The DSM-IV (Diagnostic and Statistical Manual of Mental Disorders, fourth edition) contains the Diagnostic Criteria for the most common mental disorders including: description, diagnosis, treatment, and research findings. Below is the Diagnostic Criteria for diagnosing Attention Deficit (Hyperactivity) Disorder:
A. Either (1) or (2)
1) Six or more of the following symptoms of inattention have persisted for at least six months to a degree that is maladaptive and inconsistent with the developmental level:
2) Six or more of the following symptoms of hyperactivity-impulsivity have persisted for at least 6 months to a degree that is maladaptive and inconsistent with the developmental level:
B. Some hyperactivity – impulsive or inattentive symptoms that cause impairment were present before the age of 7 years.
C. Some impairment from the symptoms is present in more than two or more settings (e.g. at school or work or at home).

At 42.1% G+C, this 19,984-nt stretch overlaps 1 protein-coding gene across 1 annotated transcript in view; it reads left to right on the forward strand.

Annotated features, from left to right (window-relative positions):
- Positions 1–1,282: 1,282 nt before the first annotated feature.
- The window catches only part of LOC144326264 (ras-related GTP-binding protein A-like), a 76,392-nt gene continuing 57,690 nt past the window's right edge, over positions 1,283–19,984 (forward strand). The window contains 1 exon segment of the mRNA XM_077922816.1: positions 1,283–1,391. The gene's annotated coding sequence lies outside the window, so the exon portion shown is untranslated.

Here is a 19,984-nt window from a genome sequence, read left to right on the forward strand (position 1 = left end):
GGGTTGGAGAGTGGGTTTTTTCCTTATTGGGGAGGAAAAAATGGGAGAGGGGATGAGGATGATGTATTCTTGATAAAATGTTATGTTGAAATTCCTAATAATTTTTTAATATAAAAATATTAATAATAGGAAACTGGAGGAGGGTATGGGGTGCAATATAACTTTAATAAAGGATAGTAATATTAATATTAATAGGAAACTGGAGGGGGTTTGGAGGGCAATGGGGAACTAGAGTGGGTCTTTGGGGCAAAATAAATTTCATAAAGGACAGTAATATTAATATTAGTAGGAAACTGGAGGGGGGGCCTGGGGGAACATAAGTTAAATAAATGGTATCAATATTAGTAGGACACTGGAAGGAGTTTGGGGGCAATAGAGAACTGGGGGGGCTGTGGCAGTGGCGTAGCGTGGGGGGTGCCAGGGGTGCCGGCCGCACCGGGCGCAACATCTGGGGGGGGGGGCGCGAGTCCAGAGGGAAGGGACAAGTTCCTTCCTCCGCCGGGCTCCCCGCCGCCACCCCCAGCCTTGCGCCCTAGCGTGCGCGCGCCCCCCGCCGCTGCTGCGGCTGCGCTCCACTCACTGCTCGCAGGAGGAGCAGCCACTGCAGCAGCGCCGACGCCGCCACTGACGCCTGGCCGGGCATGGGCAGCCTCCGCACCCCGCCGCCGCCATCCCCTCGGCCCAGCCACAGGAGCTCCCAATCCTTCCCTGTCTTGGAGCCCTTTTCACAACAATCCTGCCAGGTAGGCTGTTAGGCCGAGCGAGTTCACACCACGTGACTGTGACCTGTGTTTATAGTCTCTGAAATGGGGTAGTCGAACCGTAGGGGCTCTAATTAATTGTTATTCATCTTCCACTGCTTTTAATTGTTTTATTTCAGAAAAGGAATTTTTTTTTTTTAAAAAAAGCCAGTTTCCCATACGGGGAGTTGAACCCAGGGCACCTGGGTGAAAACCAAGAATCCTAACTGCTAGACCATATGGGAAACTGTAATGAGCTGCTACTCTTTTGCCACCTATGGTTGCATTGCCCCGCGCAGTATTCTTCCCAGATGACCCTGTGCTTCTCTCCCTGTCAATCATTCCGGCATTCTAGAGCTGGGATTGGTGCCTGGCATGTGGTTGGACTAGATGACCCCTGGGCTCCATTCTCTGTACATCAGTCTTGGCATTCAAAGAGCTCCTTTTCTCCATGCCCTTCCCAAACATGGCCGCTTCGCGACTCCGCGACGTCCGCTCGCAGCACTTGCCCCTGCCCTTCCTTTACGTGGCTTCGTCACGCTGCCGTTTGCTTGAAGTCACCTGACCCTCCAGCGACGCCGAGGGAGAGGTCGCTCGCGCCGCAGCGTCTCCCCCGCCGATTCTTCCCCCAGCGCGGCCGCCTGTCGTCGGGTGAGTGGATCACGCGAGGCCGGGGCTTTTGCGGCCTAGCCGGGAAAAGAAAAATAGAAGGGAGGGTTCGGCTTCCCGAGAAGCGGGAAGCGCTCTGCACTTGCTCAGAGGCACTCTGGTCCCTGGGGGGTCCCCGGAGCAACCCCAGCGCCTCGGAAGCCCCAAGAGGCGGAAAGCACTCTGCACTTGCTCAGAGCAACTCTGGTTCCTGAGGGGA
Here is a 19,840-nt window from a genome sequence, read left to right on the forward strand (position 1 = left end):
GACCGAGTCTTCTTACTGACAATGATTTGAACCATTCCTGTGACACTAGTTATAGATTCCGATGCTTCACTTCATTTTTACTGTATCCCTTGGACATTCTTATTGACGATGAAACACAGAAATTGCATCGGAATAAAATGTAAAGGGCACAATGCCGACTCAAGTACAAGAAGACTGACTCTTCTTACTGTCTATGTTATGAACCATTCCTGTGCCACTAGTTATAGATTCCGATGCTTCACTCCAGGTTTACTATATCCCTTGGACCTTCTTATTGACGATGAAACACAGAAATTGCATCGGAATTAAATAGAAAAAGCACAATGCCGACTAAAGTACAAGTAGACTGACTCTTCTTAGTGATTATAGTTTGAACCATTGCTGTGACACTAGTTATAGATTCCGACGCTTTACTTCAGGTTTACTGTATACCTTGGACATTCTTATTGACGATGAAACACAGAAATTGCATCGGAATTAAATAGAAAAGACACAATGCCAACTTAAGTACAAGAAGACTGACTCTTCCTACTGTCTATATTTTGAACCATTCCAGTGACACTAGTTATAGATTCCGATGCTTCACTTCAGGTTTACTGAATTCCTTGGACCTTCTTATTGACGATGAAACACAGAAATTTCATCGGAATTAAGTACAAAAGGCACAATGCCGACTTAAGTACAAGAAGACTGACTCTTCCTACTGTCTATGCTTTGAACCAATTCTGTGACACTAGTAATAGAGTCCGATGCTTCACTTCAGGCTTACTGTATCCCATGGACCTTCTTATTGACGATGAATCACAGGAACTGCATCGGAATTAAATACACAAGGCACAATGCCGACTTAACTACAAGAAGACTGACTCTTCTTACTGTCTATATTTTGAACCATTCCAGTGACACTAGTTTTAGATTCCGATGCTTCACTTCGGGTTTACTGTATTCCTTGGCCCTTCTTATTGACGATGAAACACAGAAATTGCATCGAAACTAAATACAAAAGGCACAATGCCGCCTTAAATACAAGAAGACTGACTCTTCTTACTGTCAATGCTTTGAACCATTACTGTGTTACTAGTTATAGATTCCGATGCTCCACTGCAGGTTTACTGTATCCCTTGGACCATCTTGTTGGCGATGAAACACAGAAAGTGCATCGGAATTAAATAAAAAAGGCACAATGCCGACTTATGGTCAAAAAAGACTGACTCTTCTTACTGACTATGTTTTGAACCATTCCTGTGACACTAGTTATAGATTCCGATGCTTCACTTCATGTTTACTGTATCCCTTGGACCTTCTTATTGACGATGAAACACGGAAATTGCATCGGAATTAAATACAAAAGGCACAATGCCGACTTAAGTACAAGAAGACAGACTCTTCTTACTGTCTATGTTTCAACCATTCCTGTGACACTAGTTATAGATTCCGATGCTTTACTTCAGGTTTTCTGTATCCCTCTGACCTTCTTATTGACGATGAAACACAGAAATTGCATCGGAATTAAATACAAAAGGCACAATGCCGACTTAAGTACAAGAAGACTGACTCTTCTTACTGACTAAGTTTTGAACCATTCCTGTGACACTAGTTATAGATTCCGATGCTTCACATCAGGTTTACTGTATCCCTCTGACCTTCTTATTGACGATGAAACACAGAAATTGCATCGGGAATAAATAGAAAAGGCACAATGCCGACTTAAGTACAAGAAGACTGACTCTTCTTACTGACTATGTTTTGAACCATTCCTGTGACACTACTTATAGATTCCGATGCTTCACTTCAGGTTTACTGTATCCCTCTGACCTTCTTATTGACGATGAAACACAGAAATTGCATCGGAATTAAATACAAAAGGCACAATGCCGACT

D. There must be clear evidence of clinically significant impairment in social, academic, or occupational functioning.
E. The symptoms do not occur exclusively during the course of a Pervasive Developmental Disorder, Schizophrenia, or other Psychotic Disorder, and are not better accounted for by another mental disorder (e.g. Mood Disorder, Anxiety Disorder, Dissociative Disorder, or a Personality Disorder).
Based on these criteria, three types of ADHD are identified:
- ADHD, Combined Type: if both criteria 1A and 1B are met for the past 6 months
- ADHD, Predominantly Inattentive Type: if criterion 1A is met but criterion 1B is not met for the past six months
- ADHD, Predominantly Hyperactive-Impulsive Type: if Criterion 1B is met but Criterion 1A is not met for the past six months.
The above information has been printed from the American Psychiatric Association: Diagnostic and Statistical Manual of Mental Disorders, Fourth Edition, Text Revision. Washington, DC, American Psychiatric Association, 2000.